Please use this identifier to cite or link to this item: http://localhost:8081/xmlui/handle/123456789/6688
Authors: Venkatraman, Aruna
Issue Date: 2011
Abstract: Walking is one of the most simplest and basic modes of transport in a city. Almost every individual walks at some point of time in his or her journey. Walking has numerous health benefits, environmental benefits, economic benefits, transportation benefits and social benefits, because of which people must be encouraged to walk. Creating an attractive and a safe pedestrian environment is a key to developing more livable and walkable communities. With the advent of industrialization and motorization, the urban street scene had become chaotic. The city streets were choked with an explosion of automobiles and private motor traffic. Traffic congestion and environmental pollution had worsened the public realm of the urban space. In conjunction to the urban problems, there was a revolution to control the motorcar movement and create more space for pedestrians, which dawned in early 1940s in Europe. Pedestrianization was introduced as a strategy to relieve the core and other distinct precincts of the city from the misery of traffic congestion. The overall pedestrian environment was made aesthetic and convenient. Pedestrian movement has since then, been gaining centre stage internationally because of the realization that has dawned towards creating sustainable, eco-friendly and transit-oriented cities. The Indian pedestrian scenario, however, is a contrast to the international experiences. Though a majority of people tend to walk in India, the cities are experiencing a rapid decline and deterioration of public transport and pedestrian environment. It is ironical and a matter of disastrous consequences that while there is a rapidly growing concern for making urban development compact and pedestrian-oriented, Indian cities are becoming more apathetic to the pedestrians. The pedestrian infrastructure is in a state of despair and the pedestrian space has been reduced to negligible. In this context of making our cities energy-conserving and 'green', this dissertation aims to draw useful lessons from international experiences & study the prevailing condition of the pedestrian environment in Indian cities and suggest strategies to improve the pedestrian environment and make the cities pedestrian-oriented, through the case of Chennai city. In chapter 1, the background of the study is discussed, followed by the aim, objectives, scope and limitations of the dissertation. The methodology for the dissertation is evolved and the schedule of work to be carried out during the course of the dissertation is prepared. In chapter 2, literature based study has been done on the various aspects of pedestrian environment and pedestrianization strategies. Chapter 2 outlines the importance of walking iv and its numerous benefits and discusses the various attributes and components that make a successful pedestrian environment. It also discusses the concept of pedestrianization and its various strategies. An elaborate study of pedestrian design standards and guidelines has been described and the chapter ends by discussing the legislations and initiatives prevalent in the West and in India and their implementation gap. In chapter 3, international case studies have been studied to understand the success stories of pedestrianization & the strategies employed and how it has benefitted the area & brought more people on foot in the streets. It also discusses a relevant case study of the measures undertaken to improve the pedestrian environment, in an area where pedestrianization cannot be implemented. Useful lessons have been inferred from each of these case studies. In chapter 4, the existing pedestrian scenario of Indian cities has been discussed. Relevant policies and guidelines proposed by urban local bodies and authorities and some key projects undertaken to improve the pedestrian environment are outlined. It also shows a clear picture of the existing pedestrian facilities in Indian cities to draw useful inferences on the overall pedestrian environment in India. In chapter 5, the study profile of Chennai has been discussed. The chapter gives a general outline of the city, its traffic and transport and the master plan proposals for transport in the future. The chapter describes the proposals identified in the master plan & the Chennai Comprehensive Transport Study for pedestrians and identifies the two areas selected in the city for extensive study and analysis and the preparation of the proposals. In chapter 6, the primary survey and field study carried out in certain parts of Chennai city has been discussed. Pedestrian count survey, questionnaire survey, visual survey of the study areas and technique to evaluate select stretches in the city have been outlined and major findings and inferences have been drawn for preparing the recommendations and proposals. In chapter 7, the proposals and recommendations have been discussed. It discusses the detailed planning and design strategies recommended for the select study areas. It also describes the general planning recommendations suggested for the city road and the design guidelines are elaborated, which ought to be followed to bring about a remarkable change in Ehe exiting pedestrian environment. The chapter concludes by suggesting policy ommendations for making other Indian cities pedestrian-responsive..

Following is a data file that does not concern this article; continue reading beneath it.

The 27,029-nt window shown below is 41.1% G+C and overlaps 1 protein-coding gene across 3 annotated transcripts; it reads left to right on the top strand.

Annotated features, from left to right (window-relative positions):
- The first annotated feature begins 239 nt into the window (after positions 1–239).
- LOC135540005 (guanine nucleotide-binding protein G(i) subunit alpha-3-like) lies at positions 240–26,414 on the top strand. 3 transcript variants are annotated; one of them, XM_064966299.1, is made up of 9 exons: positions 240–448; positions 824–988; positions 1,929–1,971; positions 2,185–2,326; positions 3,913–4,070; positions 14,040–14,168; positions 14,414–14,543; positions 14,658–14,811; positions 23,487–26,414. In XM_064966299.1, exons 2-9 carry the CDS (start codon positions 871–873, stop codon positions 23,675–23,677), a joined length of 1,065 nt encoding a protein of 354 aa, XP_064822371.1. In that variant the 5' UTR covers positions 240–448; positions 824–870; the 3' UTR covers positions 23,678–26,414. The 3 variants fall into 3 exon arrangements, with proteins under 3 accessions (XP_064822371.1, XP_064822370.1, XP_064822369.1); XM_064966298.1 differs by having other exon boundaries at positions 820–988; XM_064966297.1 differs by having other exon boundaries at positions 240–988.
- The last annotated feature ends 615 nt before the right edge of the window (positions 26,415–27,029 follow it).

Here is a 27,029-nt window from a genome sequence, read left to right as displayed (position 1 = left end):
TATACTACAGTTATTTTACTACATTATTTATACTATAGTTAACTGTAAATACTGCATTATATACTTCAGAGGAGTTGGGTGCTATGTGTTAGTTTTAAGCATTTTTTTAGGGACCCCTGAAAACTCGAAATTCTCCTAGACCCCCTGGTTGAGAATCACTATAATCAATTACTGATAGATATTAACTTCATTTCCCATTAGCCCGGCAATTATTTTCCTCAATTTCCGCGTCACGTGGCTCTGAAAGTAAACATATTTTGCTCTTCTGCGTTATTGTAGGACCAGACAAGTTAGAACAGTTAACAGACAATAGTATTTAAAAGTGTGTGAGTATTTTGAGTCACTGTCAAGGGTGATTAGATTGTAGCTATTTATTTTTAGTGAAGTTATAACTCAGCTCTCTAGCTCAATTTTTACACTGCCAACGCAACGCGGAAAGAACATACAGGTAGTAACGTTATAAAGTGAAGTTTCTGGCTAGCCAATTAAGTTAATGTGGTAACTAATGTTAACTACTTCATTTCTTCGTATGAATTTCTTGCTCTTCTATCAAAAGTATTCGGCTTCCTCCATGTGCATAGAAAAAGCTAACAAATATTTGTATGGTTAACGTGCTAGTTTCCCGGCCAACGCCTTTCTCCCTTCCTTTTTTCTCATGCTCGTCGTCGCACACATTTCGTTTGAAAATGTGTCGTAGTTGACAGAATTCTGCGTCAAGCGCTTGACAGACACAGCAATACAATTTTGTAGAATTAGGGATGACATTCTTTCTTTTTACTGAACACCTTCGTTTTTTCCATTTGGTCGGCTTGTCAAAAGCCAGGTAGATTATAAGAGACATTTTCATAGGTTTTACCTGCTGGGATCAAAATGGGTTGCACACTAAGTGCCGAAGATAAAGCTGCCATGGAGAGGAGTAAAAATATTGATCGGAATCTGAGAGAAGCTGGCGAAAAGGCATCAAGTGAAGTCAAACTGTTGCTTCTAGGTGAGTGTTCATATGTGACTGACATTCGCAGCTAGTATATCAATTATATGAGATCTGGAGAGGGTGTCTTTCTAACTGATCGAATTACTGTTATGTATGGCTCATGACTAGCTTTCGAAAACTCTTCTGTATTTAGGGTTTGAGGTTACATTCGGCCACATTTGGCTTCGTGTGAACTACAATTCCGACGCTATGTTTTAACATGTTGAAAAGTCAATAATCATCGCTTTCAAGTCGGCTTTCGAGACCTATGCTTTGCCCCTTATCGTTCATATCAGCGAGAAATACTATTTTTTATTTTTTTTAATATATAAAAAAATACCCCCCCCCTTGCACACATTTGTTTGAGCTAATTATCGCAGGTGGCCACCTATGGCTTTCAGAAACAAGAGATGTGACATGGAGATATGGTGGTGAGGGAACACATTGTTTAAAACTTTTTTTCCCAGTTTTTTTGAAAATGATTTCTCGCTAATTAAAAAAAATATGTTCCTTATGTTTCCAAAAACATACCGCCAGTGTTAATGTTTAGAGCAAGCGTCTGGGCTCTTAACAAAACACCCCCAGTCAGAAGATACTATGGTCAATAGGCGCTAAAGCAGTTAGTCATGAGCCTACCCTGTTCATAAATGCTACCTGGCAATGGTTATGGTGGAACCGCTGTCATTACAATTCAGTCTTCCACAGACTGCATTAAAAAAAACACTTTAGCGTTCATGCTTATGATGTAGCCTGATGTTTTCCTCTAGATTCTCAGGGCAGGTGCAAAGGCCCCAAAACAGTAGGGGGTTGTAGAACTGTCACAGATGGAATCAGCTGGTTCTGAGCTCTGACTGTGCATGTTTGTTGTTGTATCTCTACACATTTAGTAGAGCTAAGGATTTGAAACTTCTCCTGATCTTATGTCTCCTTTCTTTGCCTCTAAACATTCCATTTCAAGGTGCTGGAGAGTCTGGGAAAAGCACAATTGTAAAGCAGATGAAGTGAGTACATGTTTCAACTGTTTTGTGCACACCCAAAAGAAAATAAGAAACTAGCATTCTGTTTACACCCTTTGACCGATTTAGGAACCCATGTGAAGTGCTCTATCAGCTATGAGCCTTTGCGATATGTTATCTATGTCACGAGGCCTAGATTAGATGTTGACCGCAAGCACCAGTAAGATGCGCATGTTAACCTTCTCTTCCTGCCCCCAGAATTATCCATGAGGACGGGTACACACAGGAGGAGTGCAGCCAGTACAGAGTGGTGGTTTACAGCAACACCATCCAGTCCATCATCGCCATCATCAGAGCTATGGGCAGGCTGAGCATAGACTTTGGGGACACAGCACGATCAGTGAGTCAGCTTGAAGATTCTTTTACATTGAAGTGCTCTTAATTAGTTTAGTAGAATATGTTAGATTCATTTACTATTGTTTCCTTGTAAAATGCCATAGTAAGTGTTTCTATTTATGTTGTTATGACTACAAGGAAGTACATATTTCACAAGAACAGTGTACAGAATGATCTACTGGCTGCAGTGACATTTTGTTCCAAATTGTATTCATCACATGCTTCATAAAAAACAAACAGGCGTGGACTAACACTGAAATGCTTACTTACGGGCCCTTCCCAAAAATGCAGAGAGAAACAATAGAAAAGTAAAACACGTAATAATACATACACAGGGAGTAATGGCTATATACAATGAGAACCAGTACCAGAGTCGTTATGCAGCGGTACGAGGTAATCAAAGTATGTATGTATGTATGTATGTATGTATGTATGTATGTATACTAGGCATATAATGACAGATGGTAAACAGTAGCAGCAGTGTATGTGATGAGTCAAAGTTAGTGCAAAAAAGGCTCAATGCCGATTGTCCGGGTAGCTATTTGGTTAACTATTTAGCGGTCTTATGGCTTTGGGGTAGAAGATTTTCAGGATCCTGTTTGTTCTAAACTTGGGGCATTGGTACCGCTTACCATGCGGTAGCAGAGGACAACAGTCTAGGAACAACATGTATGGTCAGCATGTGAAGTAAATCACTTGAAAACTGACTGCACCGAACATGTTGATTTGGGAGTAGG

Other Identifiers: M.Tech
Research Supervisor/ Guide: Shankar, R.
metadata.dc.type: M.Tech Dessertation
Appears in Collections:MASTERS' THESES ( A&P)

Files in This Item:
File Description SizeFormat 
APD G20956.pdf31.72 MBAdobe PDFView/Open

Items in DSpace are protected by copyright, with all rights reserved, unless otherwise indicated.